The next Napa earthquake could be much bigger, scientists find
The magnitude 6 earthquake that shook the Napa Valley in August was the strongest the region had felt in more than 20 years. But the next earthquake in the area could be much stronger, according to preliminary research from the University of California, Davis, presented this week at the American Geophysical Union conference in San Francisco.
New technologies and social media enabled the UC Davis team to produce scientific information for the public at unprecedented speeds following the quake.
"Much more devastating"
The team of geologists and graduate students from the UC Davis Department of Earth and Planetary Sciences found that the West Napa Fault line is longer than previously thought, and capable of a much stronger, more destructive earthquake in the future.
The researchers found that the total fault length is about 45 miles. That is enough to produce a magnitude 7 earthquake, which has 31 times the energy release of a magnitude 6 earthquake. That energy release happens on a longer section of fault with more slippage, which contributes to producing bigger earthquakes.
"In terms of Napa Valley, it raises what is possible," said associate professor Mike Oskin, who helped lead a class in measuring and mapping the fault. "It would be a much larger earthquake and much more devastating than what has happened historically."
While the scientists do not predict when such a quake might occur, geological evidence along the fault suggests it might happen every 1,000 to 2,000 years, though Oskin said no one knows precisely.
The class also compared this year's earthquake to one that occurred in nearby Yountville in 2000 and found they were on the same fault, affirming that a small portion of fault ruptured twice in the past 15 years.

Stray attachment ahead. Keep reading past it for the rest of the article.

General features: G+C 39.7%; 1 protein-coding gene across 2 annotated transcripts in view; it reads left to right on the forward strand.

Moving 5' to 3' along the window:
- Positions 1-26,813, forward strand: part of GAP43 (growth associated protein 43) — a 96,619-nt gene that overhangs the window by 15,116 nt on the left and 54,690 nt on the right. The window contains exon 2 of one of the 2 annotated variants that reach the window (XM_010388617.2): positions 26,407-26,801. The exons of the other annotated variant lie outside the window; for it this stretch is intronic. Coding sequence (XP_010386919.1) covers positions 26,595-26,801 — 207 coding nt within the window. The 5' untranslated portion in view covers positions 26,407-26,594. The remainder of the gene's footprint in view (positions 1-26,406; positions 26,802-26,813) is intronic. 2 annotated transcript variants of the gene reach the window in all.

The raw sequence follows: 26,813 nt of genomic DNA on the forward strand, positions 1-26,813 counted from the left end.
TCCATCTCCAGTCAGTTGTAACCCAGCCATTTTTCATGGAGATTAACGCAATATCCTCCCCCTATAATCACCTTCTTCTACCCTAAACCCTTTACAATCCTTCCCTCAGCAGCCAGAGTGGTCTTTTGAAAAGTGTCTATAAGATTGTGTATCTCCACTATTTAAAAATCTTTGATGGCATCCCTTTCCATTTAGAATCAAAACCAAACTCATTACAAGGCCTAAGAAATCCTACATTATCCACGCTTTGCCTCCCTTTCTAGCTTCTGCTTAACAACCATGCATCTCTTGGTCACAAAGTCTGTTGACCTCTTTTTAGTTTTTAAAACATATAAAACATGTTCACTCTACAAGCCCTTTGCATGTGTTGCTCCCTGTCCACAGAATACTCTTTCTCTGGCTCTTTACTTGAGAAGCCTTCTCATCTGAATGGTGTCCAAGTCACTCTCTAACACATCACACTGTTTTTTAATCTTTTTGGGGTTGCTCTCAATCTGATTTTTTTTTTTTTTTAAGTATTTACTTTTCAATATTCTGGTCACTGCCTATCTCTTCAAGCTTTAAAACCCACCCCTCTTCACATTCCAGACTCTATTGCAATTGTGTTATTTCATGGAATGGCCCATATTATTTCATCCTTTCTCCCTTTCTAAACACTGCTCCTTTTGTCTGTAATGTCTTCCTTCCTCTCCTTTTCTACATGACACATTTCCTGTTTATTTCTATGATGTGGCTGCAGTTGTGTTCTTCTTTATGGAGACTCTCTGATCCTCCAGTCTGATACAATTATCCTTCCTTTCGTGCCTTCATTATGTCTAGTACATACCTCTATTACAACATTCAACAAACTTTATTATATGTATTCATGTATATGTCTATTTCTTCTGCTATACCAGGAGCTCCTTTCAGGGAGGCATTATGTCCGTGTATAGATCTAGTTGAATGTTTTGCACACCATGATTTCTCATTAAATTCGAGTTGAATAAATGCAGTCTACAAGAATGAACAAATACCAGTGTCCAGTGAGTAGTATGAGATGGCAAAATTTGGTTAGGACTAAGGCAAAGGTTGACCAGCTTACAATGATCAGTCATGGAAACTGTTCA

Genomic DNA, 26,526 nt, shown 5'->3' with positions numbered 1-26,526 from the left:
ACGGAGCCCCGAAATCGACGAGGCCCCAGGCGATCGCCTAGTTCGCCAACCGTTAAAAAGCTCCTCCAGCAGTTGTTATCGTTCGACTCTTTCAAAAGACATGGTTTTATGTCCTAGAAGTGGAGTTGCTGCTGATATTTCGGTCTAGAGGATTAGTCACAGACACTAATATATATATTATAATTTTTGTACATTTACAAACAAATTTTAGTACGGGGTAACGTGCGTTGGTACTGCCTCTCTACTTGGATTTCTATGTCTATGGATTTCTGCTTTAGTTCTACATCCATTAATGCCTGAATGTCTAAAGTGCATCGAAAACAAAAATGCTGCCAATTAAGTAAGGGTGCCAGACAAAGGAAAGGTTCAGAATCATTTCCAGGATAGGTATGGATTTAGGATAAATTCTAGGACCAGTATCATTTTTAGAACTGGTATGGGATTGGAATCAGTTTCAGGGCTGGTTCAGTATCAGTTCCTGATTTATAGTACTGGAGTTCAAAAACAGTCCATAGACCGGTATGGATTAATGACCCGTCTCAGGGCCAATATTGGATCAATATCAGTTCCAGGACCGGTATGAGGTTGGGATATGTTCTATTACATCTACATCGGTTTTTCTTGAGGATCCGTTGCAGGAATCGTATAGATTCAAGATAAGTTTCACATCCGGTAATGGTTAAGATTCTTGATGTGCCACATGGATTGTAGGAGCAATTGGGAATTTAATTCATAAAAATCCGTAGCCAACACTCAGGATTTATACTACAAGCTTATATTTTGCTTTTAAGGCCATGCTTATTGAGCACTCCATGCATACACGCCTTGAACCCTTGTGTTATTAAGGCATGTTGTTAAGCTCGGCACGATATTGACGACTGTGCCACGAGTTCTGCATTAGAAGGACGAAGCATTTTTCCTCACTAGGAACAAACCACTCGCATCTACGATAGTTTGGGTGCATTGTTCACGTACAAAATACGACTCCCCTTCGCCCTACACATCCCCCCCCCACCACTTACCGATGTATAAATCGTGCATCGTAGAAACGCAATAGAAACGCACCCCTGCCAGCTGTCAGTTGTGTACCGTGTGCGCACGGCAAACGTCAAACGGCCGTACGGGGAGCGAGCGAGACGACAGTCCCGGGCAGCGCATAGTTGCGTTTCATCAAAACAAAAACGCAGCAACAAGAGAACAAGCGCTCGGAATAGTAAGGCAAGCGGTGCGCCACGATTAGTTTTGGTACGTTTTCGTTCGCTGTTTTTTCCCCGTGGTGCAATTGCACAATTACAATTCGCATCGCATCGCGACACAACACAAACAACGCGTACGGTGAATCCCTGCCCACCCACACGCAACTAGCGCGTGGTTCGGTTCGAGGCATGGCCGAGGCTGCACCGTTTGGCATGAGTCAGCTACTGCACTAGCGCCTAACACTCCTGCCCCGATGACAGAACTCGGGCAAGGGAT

Tweeting an earthquake
UC Davis graduate students Chad Trexler and Alex Morelan drove to Napa in the hours immediately following the earthquake. In a separate mapping project presented at the AGU meeting this week, Trexler described how they used smartphones, text messages, Twitter and Google Earth to create the first publicly available, online map of where the fault broke to the surface.
California has not experienced a surface-rupturing earthquake in more than 20 years, before such technologies were available.
"Twenty years is not long geologically speaking, but in terms of technology, it's huge," said Trexler. "Everyone wants to know where the fault broke for things like infrastructure repair and emergency response. The quicker you can get that up, the better."
While they took traditional measurements in the field, they also snapped quick photos with a digital single-lens reflex, or DSLR, camera to document broken sidewalks, roads and curbs. Such things would soon be repaired and therefore missed by scientists attempting to measure them later. They could measure what the photos showed using 3-D modeling with software developed at the UC Davis W.M. Keck Center for Active Visualization in the Earth Sciences, or KeckCAVES.
As they worked, they sent text messages to Oskin, who posted much of what they were finding on Twitter. On Aug. 24 at 6:09 p.m.—14 hours and 49 minutes after the quake began—Oskin tweeted, "16 km of rupture, max slip of 25 cm. Thanks to Alex Morelan and Chad Trexler for all the hard work today! #napaquake." Below his post was an image of the students' Google Earth layer showing a map of the rupture.
Their rapid response enabled other scientists and individuals to better evaluate and respond to the earthquake. Oskin said a lot of scientific evidence decays quickly during a disaster and is best used if gathered quickly.
"You can't predict when disasters will happen," he said. "But when they do, there are opportunities to learn something about how they work."